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Subject: Re: [boost] Fixed point implicity
From: Ravi (lists_ravi_at_[hidden])
Date: 2009-07-02 09:56:37

On Thursday 02 July 2009 08:25:11 Neal Becker wrote:
> I completely agree with the sentiment (explicit is better than implicit),
> but I would (and have) done it differently:
> N @ N -> N.
> If you want different, you cast the operands to wider field first.

Too hard to use correctly, in my experience. For example, during DSP algorithm
development, I have a function that computes something:

template <typename A=double, typename B=double, typename C=double,
          typename R=double>
R compute_cmag( A a, B b, C c)
  return R( (a*(b+c))*(a*(b+c)) ); // grouping necessary for hardware model

After algorithm development, during fixed point conversion (for implementation
on a chip), I find that the following suffices:
  A = s[2,-3] 7 bits
  B = s[4,-2] 8 bits
  C = s[4,-3] 9 bits
  R = u[7,2] with saturation and truncation 6 bits
where s[a,b] is a signed type holding bits for 2^a, 2^(a-1),...,2^b and u[a,b]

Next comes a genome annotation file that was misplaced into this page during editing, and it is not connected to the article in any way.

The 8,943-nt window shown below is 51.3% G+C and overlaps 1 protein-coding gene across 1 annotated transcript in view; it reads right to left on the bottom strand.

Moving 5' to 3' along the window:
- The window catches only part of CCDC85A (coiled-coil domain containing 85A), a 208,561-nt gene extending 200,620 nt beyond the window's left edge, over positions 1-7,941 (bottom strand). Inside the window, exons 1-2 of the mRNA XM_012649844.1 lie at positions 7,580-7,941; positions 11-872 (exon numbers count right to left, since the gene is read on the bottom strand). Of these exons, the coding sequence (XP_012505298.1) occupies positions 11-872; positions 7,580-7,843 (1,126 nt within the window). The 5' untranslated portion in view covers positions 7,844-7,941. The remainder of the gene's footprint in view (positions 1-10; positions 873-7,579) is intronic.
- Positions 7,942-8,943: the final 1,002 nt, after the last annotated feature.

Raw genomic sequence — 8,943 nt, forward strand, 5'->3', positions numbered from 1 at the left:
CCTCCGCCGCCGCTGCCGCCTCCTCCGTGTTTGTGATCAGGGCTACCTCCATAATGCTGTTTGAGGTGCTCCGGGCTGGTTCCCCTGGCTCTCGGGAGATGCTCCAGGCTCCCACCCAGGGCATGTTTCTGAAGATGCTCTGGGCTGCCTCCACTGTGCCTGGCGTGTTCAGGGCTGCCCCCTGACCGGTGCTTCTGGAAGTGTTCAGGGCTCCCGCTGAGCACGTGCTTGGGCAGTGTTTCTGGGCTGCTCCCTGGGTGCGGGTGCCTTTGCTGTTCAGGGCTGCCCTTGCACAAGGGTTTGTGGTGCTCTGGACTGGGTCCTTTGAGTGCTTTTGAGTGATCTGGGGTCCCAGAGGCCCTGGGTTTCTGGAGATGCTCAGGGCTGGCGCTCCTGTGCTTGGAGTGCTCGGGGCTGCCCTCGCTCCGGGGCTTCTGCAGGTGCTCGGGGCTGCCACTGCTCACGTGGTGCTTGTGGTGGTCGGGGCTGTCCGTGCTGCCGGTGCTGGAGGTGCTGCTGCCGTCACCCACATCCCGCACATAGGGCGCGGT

is the corresponding unsigned type.

In generic code of the form above, I do not want to compute the largest type
required for all intermediate computations, since the compiler can do it for
me. In fact, I do not even want to know whether the intermediate precision is
larger than what can represented by fixed-point numbers, since I expect the
compiler to give me an error if the intermediate precision becomes too large.
There are likely to be hundreds of such computations in a model for, say, a
demodulator, and I definitely do not want to go through every single one of
them trying to compute maximum intermediate precisions (unless the compiler
tells me to do so).


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